But, she says, SASB has a compelling value proposition for companies and their investors and stakeholders.
“Everybody comes at them from a different direction, with different issues, wanting disclosure on different things and in different ways,” she told me recently. “All of that takes a tremendous amount of time and focus away from the core business.”
Rogers says SASB’s value proposition to companies is, “We're going to streamline that. We're going to focus on the key material issues that are of interest to both you, in order to manage risk and opportunities, as well as of interest to investors. That will eliminate much of the questionnaire fatigue that companies feel and the inquiries from investors that are often overlapping but slightly different from one another.” (You can read my conversation with Rogers here.)
That’s not all SASB has to offer companies, says Rogers. “We also are giving companies a heads up on the key issues to focus on that are most likely to create short-term and long-term value and, therefore, it’s probably a good idea to think about managing these key issues in addition to reporting on them.”
Rogers also talks about leveling the playing field. “I'm sure that you've heard companies who are leaders talk about the concern that they're out there in front. The reasons they will cite often are that they're afraid of liability. What they actually mean is liability for putting information out there that their competitors are not necessarily disclosing.”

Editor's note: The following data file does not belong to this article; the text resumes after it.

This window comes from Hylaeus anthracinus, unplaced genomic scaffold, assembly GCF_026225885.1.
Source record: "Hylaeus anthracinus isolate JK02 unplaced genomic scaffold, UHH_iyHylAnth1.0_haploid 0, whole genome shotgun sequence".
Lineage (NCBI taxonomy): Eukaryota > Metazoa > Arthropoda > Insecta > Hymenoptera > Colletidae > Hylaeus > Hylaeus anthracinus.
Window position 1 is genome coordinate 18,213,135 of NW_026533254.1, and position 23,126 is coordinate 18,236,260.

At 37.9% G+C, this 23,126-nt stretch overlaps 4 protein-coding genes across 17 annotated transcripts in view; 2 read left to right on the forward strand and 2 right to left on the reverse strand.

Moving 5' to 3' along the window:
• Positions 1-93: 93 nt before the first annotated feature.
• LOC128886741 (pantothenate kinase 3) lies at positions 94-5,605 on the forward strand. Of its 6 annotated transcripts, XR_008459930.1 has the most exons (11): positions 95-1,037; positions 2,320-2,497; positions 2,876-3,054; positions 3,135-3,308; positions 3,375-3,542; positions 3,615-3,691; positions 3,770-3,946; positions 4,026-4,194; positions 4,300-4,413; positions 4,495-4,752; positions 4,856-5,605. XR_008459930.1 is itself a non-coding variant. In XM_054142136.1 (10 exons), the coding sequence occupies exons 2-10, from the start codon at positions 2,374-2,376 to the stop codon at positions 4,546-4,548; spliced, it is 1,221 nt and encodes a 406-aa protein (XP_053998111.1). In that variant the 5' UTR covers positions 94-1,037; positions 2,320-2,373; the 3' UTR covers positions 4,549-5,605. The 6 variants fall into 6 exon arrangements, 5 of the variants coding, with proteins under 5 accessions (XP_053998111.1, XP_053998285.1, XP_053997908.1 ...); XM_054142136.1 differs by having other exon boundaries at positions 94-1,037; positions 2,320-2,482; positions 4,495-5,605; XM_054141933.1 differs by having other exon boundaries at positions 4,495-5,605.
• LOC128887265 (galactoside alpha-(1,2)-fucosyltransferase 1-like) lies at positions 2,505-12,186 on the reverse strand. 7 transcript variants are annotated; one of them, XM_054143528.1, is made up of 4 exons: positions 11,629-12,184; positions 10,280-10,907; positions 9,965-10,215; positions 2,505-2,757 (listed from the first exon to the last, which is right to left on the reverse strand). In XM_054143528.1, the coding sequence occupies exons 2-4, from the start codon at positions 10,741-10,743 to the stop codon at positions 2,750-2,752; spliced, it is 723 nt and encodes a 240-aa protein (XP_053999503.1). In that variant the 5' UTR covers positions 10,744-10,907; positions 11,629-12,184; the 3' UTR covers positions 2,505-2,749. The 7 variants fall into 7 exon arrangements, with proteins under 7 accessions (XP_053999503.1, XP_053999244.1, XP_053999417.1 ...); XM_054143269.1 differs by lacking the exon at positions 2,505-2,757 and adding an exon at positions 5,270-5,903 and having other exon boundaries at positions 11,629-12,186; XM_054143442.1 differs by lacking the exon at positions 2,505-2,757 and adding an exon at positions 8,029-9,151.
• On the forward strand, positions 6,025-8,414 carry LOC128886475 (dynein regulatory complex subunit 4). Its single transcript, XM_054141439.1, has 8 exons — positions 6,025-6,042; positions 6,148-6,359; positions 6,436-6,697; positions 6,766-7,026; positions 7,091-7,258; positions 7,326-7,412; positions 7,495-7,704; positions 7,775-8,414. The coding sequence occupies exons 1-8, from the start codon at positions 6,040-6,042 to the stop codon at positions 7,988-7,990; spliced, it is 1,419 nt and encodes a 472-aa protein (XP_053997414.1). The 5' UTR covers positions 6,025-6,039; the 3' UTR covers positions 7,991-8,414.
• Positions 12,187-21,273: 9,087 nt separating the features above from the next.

Turning Liability on Its Head
Rogers says the issue of liability is being turned on its head. "With greater clarity on material issues, the companies that are actually at risk are the companies who are failing to disclose material information. That is the greater risk as we have more clarity and more understanding of what is actually material.”
Consider climate change, she says, for which the SEC has issued interpretive guidance to companies on what and how to report issues considered material. “We now understand more about how they view materiality of climate change and that the penalties, the consequences, of nondisclosure of material information are quite significant. So, noncompliance is a much greater risk now on material issues than is the perception that putting information out there creates some liability.”
One of the questions that frequently comes up when pondering SASB is whether and how it competes with the Global Reporting Initiative, which pioneered a sustainability reporting framework used by companies and other entities around the world.
Rogers says she gets that question a lot, and she was ready when I asked. “We're not competing in any way with GRI,” she responded. “We are designing for a very specific mechanism, which is the Form 10-K. We consider ourselves the floor and GRI more of the ceiling. In other words, we're the minimum set of things that are highly material and would be recognized as such by the SEC.”
Moreover, she points out, “We're covering key performance indicators at the industry level. We're planning on doing that for 89 industries over the next two and a half years; each industry will have its own set of key performance indicators. That is not something that GRI has attempted or is doing at that level. So that is something that complements GRI reporting.”
Finally, she notes, approximately 200 U.S. companies have reported using the GRI framework, out of 35,000 or so publicly listed U.S. companies. “We're going after the 34,800 other potential issuers that are not GRI reporters to get everyone reporting on a minimum set of things. That's our target market. For companies that are GRI reporters, SASB will be a piece of cake.”
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